Malakoff Diggins State Historic Park is 26 miles northeast of Nevada City, California in the scenic foothills of the Sierra Nevada. The park was created in 1965 by concerned citizens to preserve the exciting and controversial story of our country’s largest hydraulic gold mining operation that devastated the area from the mid-1800s. Malakoff Diggins is the site of our country’s first environmental law issued by the federal government against the North Bloomfield Gravel Mining Company (Sawyer Decision) to curtail the release of the mud, gravel, and debris that clogged streams and major rivers from the foothills down to San Francisco Bay.
The dramatic hydraulic mining pit is an enduring testimony to the scale of reckless environmental and social impact that hydraulic mining caused throughout northern California. A 40-minute drive from picturesque Nevada City brings you to the ghost town of North Bloomfield. Here visitors and students can experience a unique window of life in a circa-1880’s gold mining community.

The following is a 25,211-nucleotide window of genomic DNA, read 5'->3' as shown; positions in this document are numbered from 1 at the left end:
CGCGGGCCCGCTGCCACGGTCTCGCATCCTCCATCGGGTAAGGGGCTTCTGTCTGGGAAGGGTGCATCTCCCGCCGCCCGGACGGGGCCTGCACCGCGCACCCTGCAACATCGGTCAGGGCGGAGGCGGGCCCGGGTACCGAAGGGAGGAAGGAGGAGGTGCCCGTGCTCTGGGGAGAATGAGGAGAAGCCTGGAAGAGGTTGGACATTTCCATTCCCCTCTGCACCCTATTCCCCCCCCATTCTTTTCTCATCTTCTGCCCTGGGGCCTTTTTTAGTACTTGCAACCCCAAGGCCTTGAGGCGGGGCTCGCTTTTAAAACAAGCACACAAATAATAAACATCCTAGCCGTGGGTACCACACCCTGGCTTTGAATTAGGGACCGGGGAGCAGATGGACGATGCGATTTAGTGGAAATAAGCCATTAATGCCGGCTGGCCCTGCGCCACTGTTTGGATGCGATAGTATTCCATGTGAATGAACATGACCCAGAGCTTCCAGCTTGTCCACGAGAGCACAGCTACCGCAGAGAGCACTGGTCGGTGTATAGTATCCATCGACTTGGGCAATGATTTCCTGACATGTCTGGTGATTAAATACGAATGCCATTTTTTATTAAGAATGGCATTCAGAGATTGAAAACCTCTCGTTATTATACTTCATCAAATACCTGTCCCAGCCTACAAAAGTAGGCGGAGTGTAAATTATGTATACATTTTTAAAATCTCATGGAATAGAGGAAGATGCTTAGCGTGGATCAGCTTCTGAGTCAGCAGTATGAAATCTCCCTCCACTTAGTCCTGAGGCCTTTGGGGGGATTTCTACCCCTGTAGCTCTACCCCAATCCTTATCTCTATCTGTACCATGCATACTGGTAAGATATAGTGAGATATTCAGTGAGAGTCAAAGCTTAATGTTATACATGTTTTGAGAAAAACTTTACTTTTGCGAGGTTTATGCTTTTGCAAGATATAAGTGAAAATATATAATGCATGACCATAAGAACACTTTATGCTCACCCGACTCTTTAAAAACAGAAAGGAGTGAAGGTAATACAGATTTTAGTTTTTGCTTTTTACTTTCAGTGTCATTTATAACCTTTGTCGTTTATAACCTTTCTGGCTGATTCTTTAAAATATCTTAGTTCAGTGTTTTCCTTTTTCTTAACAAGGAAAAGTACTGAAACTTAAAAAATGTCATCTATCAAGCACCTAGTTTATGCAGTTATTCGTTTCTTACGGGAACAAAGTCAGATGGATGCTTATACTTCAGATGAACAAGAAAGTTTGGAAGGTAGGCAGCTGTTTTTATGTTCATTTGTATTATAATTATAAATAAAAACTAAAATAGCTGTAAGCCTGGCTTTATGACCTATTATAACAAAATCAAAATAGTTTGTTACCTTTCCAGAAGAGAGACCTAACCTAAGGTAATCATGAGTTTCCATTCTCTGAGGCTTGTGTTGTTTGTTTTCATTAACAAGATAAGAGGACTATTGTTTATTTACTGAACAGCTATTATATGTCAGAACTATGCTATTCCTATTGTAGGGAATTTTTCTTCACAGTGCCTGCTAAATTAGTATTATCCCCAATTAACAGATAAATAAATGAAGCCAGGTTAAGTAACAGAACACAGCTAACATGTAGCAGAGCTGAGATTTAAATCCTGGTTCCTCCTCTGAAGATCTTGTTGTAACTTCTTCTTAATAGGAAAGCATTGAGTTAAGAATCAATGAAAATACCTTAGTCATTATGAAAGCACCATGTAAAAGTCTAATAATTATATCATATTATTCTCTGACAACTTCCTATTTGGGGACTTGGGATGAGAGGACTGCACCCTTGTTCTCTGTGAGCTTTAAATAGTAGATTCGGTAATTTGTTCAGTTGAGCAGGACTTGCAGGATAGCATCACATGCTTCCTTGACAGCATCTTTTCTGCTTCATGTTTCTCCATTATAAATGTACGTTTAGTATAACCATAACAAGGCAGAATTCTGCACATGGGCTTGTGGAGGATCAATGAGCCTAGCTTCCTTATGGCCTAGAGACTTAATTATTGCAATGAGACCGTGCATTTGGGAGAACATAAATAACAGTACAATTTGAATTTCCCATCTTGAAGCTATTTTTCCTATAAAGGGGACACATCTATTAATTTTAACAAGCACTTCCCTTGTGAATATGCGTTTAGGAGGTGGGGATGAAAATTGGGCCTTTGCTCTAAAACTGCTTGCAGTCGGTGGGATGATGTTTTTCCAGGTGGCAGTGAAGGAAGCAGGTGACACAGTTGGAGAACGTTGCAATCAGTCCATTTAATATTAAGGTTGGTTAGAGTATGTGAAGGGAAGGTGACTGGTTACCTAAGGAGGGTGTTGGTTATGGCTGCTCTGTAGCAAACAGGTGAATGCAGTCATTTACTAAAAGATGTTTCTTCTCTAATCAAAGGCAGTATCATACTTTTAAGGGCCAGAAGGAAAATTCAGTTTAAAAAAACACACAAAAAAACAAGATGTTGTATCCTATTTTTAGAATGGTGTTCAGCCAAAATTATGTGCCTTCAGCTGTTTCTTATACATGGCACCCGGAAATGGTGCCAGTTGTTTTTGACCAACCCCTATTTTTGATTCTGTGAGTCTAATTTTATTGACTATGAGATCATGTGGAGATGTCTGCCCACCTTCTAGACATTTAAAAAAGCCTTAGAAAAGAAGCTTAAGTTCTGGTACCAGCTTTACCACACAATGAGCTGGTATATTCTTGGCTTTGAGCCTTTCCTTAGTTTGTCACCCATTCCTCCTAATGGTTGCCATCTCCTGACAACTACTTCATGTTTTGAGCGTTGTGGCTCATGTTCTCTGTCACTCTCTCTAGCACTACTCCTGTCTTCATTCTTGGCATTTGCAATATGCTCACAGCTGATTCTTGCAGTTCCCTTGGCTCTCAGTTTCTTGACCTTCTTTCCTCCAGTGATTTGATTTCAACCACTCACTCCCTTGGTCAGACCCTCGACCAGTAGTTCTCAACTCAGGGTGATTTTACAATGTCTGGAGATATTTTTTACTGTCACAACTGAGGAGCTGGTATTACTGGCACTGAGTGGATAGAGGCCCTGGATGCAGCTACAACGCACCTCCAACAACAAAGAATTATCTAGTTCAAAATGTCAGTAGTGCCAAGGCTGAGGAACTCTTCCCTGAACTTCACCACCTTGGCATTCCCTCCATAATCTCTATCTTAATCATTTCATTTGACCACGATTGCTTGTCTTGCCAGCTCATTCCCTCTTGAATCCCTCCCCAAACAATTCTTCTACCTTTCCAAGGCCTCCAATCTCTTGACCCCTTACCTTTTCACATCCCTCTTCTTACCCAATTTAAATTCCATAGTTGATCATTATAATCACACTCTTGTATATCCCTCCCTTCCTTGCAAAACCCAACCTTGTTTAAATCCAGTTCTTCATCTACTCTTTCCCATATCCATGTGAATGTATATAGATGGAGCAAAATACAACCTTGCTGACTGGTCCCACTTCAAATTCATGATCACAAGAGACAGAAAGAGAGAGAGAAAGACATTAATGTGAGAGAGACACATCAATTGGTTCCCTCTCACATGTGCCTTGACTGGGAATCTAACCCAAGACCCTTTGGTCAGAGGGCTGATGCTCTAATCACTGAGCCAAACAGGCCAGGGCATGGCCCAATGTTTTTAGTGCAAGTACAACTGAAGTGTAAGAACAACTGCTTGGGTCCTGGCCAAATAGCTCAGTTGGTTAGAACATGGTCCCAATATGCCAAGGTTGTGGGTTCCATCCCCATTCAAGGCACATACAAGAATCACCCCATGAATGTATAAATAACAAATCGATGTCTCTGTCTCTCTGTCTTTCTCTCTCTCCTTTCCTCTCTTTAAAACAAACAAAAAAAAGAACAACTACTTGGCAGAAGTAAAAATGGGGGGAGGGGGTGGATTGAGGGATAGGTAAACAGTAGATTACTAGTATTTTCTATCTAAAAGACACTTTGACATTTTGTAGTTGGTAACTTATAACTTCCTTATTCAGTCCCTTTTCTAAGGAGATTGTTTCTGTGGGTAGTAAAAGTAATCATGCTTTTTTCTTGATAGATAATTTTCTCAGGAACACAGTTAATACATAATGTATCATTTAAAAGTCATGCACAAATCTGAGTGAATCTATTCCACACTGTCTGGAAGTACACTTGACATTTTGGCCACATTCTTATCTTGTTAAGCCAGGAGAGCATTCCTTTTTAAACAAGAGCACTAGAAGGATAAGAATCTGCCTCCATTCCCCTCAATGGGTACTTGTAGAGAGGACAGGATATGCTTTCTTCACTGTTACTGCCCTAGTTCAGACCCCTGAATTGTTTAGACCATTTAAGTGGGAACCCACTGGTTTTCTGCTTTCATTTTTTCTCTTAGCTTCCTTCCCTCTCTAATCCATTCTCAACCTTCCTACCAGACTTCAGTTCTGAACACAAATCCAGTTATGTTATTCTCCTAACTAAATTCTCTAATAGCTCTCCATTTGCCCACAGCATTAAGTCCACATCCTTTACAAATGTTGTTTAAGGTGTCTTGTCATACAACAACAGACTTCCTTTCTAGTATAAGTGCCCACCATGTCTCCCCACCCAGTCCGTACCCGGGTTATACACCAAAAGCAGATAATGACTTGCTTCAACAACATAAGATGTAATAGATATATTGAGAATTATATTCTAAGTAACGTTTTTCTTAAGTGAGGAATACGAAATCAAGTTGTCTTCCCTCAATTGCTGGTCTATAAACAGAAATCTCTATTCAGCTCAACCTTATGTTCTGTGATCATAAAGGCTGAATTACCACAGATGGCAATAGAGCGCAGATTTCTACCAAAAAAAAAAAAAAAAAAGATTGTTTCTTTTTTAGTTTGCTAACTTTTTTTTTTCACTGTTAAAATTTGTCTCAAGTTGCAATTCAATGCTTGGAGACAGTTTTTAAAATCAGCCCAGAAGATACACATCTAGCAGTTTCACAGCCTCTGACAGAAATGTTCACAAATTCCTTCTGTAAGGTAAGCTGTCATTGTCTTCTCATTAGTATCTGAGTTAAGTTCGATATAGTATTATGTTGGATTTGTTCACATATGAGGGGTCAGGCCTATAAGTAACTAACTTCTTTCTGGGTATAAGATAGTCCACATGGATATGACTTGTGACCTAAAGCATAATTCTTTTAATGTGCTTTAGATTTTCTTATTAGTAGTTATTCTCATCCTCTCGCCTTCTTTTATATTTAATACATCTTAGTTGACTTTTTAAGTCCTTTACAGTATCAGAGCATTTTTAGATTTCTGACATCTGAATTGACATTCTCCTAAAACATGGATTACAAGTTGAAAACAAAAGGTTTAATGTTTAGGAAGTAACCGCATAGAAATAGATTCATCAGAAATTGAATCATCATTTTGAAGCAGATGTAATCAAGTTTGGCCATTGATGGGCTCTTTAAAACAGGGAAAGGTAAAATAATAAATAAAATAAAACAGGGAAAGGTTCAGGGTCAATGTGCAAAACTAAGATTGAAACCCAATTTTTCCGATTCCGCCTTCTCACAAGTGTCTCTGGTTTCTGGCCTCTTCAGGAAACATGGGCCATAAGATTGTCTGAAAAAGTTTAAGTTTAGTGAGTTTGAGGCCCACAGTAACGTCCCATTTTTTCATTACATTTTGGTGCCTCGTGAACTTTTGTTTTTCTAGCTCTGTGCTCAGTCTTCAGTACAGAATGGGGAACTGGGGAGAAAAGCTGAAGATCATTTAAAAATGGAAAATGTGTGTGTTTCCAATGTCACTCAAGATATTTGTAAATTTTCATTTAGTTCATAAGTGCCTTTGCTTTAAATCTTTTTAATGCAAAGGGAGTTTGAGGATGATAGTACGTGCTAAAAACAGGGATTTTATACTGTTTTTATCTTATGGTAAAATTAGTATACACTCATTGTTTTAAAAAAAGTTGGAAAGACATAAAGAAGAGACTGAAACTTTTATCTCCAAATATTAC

The park comprises approximately 3,200 acres of majestic pines, cedars and oaks between 2,500’ and 4,000’ elevation in the northern Sierra Nevada foothills region. Overnight visitors can choose between a shady, restful campsite in Chute Hill campground or a rustic “Miners Cabin.” The group campsite accommodates up to 60 people.
Approximately 20 miles of scenic trails range from very easy to strenuous and connect with the popular South Yuba River Trail. Overnight and day school programs are offered in the fall and spring. Three popular events offer important recreational opportunities for nearby communities and the region: the Kid’s Fishing Derby in May, Humbug Day in June, and the Ice Cream Social in September.